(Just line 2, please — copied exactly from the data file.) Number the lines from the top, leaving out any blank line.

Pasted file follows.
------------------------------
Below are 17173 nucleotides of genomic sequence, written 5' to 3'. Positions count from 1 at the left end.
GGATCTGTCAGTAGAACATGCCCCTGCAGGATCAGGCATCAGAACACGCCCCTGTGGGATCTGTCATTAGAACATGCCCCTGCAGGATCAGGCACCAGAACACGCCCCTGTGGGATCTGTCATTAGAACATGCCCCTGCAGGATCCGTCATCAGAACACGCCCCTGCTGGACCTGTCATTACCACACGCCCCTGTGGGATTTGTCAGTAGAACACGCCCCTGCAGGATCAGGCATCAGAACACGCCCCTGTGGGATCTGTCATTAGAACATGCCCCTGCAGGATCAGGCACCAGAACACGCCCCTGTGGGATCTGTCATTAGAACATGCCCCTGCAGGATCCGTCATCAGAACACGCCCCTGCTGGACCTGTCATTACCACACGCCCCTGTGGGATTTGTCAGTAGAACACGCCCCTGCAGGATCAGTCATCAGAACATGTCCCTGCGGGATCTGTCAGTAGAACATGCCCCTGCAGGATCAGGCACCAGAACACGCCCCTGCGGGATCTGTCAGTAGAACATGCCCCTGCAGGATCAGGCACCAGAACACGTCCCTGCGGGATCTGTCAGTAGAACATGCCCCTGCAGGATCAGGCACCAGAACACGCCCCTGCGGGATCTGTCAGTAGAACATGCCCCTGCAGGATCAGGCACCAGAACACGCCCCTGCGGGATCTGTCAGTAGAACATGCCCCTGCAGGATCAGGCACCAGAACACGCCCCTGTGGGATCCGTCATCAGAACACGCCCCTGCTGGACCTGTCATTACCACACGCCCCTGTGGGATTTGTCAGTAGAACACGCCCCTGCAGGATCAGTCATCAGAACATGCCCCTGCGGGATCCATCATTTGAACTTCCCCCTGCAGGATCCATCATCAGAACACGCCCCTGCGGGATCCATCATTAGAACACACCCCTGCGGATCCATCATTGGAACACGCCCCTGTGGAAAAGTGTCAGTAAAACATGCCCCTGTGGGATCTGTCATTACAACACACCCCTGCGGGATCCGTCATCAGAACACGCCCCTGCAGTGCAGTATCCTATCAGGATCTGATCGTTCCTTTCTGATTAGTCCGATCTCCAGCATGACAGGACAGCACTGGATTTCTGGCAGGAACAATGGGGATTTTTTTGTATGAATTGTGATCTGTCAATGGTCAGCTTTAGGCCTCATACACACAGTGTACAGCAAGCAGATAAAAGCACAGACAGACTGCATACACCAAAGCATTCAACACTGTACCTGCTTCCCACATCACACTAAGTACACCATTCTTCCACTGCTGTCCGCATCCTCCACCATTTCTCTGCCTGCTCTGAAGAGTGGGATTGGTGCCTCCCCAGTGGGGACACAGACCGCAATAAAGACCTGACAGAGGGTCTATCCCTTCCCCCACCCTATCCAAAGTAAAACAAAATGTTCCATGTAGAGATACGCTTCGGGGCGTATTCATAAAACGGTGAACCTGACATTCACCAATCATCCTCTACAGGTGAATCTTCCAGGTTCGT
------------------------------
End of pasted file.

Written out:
GGATCTGTCAGTAGAACATGCCCCTGCAGGATCAGGCATCAGAACACGCCCCTGTGGGATCTGTCATTAGAACATGCCCCTGCAGGATCAGGCACCAGAACACGCCCCTGTGGGATCTGTCATTAGAACATGCCCCTGCAGGATCCGTCATCAGAACACGCCCCTGCTGGACCTGTCATTACCACACGCCCCTGTGGGATTTGTCAGTAGAACACGCCCCTGCAGGATCAGGCATCAGAACACGCCCCTGTGGGATCTGTCATTAGAACATGCCCCTGCAGGATCAGGCACCAGAACACGCCCCTGTGGGATCTGTCATTAGAACATGCCCCTGCAGGATCCGTCATCAGAACACGCCCCTGCTGGACCTGTCATTACCACACGCCCCTGTGGGATTTGTCAGTAGAACACGCCCCTGCAGGATCAGTCATCAGAACATGTCCCTGCGGGATCTGTCAGTAGAACATGCCCCTGCAGGATCAGGCACCAGAACACGCCCCTGCGGGATCTGTCAGTAGAACATGCCCCTGCAGGATCAGGCACCAGAACACGTCCCTGCGGGATCTGTCAGTAGAACATGCCCCTGCAGGATCAGGCACCAGAACACGCCCCTGCGGGATCTGTCAGTAGAACATGCCCCTGCAGGATCAGGCACCAGAACACGCCCCTGCGGGATCTGTCAGTAGAACATGCCCCTGCAGGATCAGGCACCAGAACACGCCCCTGTGGGATCCGTCATCAGAACACGCCCCTGCTGGACCTGTCATTACCACACGCCCCTGTGGGATTTGTCAGTAGAACACGCCCCTGCAGGATCAGTCATCAGAACATGCCCCTGCGGGATCCATCATTTGAACTTCCCCCTGCAGGATCCATCATCAGAACACGCCCCTGCGGGATCCATCATTAGAACACACCCCTGCGGATCCATCATTGGAACACGCCCCTGTGGAAAAGTGTCAGTAAAACATGCCCCTGTGGGATCTGTCATTACAACACACCCCTGCGGGATCCGTCATCAGAACACGCCCCTGCAGTGCAGTATCCTATCAGGATCTGATCGTTCCTTTCTGATTAGTCCGATCTCCAGCATGACAGGACAGCACTGGATTTCTGGCAGGAACAATGGGGATTTTTTTGTATGAATTGTGATCTGTCAATGGTCAGCTTTAGGCCTCATACACACAGTGTACAGCAAGCAGATAAAAGCACAGACAGACTGCATACACCAAAGCATTCAACACTGTACCTGCTTCCCACATCACACTAAGTACACCATTCTTCCACTGCTGTCCGCATCCTCCACCATTTCTCTGCCTGCTCTGAAGAGTGGGATTGGTGCCTCCCCAGTGGGGACACAGACCGCAATAAAGACCTGACAGAGGGTCTATCCCTTCCCCCACCCTATCCAAAGTAAAACAAAATGTTCCATGTAGAGATACGCTTCGGGGCGTATTCATAAAACGGTGAACCTGACATTCACCAATCATCCTCTACAGGTGAATCTTCCAGGTTCGT